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Research Spending & Results

Award Detail

Awardee:LOUISIANA STATE UNIVERSITY
Doing Business As Name:Louisiana State University
PD/PI:
  • Kevin McPeak
  • (225) 578-0058
  • kmcpeak@lsu.edu
Co-PD(s)/co-PI(s):
  • William Shelton
  • Phillip T Sprunger
Award Date:05/10/2021
Estimated Total Award Amount: $ 422,203
Funds Obligated to Date: $ 422,203
  • FY 2021=$422,203
Start Date:07/01/2021
End Date:06/30/2024
Transaction Type:Grant
Agency:NSF
Awarding Agency Code:4900
Funding Agency Code:4900
CFDA Number:47.049
Primary Program Source:040100 NSF RESEARCH & RELATED ACTIVIT
Award Title or Description:Collaborative Research: OP: Transition Metal Alloys: Emergent Properties for Near-Infrared Hot-Carrier Optoelectronics
Federal Award ID Number:2114304
DUNS ID:075050765
Parent DUNS ID:940050792
Program:ELECTRONIC/PHOTONIC MATERIALS
Program Officer:
  • Paul Lane
  • (703) 292-2453
  • plane@nsf.gov

Awardee Location

Street:202 Himes Hall
City:Baton Rouge
State:LA
ZIP:70803-2701
County:Baton Rouge
Country:US
Awardee Cong. District:06

Primary Place of Performance

Organization Name:Louisiana State University and A&M College
Street:202 Himes Hall
City:Baton Rouge
State:LA
ZIP:70803-2701
County:Baton Rouge
Country:US
Cong. District:06

Abstract at Time of Award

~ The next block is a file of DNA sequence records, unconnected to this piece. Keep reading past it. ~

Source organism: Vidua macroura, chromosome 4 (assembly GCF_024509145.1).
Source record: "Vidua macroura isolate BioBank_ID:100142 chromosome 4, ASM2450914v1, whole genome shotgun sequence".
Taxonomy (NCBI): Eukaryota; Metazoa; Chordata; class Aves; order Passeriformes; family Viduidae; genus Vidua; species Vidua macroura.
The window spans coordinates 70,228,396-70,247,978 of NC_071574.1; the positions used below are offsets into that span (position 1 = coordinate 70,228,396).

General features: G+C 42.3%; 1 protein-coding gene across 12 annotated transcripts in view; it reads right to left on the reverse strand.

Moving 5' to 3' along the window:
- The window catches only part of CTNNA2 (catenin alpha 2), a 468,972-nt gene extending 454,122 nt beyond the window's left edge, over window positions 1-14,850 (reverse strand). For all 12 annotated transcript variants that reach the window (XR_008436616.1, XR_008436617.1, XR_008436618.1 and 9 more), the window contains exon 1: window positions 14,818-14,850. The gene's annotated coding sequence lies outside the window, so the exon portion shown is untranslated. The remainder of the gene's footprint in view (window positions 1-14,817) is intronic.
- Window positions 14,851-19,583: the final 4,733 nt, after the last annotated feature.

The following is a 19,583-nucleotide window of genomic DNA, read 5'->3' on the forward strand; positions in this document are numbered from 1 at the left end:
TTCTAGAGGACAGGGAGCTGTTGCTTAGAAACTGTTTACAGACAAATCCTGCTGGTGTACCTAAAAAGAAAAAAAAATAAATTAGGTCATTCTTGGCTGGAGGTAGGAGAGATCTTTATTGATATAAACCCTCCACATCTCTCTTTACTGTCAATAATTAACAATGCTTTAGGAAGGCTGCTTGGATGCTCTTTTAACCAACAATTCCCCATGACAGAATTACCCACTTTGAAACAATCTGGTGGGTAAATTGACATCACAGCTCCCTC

Modern electronics are based on charge transport by electrons and holes in semiconductors. The behavior of carriers with excess energy, called “hot” carriers, is of particular interest. Hot-carrier materials have a broad range of applications including hydrogen production, local heating for nanotherapeutics, and photodetectors. Hot-carrier photodetectors show great promise due to their tunability and ultrafast response. Unfortunately, the low efficiencies of hot carrier materials have made them impractical for use in devices. The PIs have recently discovered that alloys of noble metals and transition metals have the potential to efficiently generate long-lived hot carriers, a breakthrough in the field. This project will investigate transition metal alloys and their ability to generate and efficiently transport above-equilibrium “hot” electrons and holes in an optoelectronic devices. The proposed work is expected to provide transformational advances in the efficiency of near-infrared hot-carrier photodetectors. Education and outreach for this project will teach students through research activities and will expose people of diverse ages and backgrounds to the concepts of alloying, metal-optics, and optoelectronics. The research team will involve graduate and undergraduate students to perform this research in the team's laboratories and partner with local middle and high schools to involve 6th through 12th-grade students in hands-on scientific work. High school students from local Baton Rouge high schools will participate in annual summer in-lab residency programs and middle-school students in the Philadelphia area will participate in a solar race by building, testing, and racing shoebox-sized solar powered cars. This project is jointly funded by the Electronic and Photonic Materials (EPM) and Metals and Metallic Nanostructures (MMN) programs of the Division of Materials Research. Hot-carrier generation in metals is a promising route to convert photons into electrical charges for near-infrared (NIR) optoelectronic devices. Hot-carrier optoelectronic devices offer below-bandgap charge generation, ultrafast response times, and spectral and polarization control. These features are expected to result in transformative advances in optoelectronics. However, current hot-carrier devices exhibit low efficiencies due to poor carrier generation and collection rates. Photoexcited metals can generate hot carriers via interband, intraband, and plasmon-assisted Landau damping. While noble metals have been extensively explored for generating hot carriers via interband transitions, NIR photons do not have enough energy to overcome their interband energy threshold. Intraband- and plasmon-driven hot-carrier generation can occur at these lower excitation energies, but only if additional momentum is provided. The research team hypothesizes that band hybridization in transition metal alloys will result in emergent properties and new pathways for NIR hot-carrier generation. The team recently reported that, when photoexcited at 1550 nm, an Au50Pd50 alloy having NIR accessible interband transitions exhibited 20-fold more 0.8 eV hot holes than pure Au and 3-times longer lifetime than pure Pd. The team will build on this exciting result by pursuing the following specific aims: 1). Use first-principles simulations to determine candidate transition metal alloys that excel at hot-carrier generation in the NIR, 2). Deposit alloy films via thermal co-evaporation and use resonant synchrotron-based photoemission to verify the predicted electronic properties, 3). Determine the effect alloying has on carrier lifetime using transient absorption spectroscopy and 4). Fabricate below-bandgap photoconductors using alloy absorbers and characterize their electrical response. The research team is well suited to pursue these aims with expertise in alloy theory, photoemission, metal film growth, device fabrication, and ultrafast spectroscopy. Transition metal alloys offer an exciting palette for synthesizing new hot-carrier materials, and the team is well-positioned to investigate their structure-function relationship. This award reflects NSF's statutory mission and has been deemed worthy of support through evaluation using the Foundation's intellectual merit and broader impacts review criteria.

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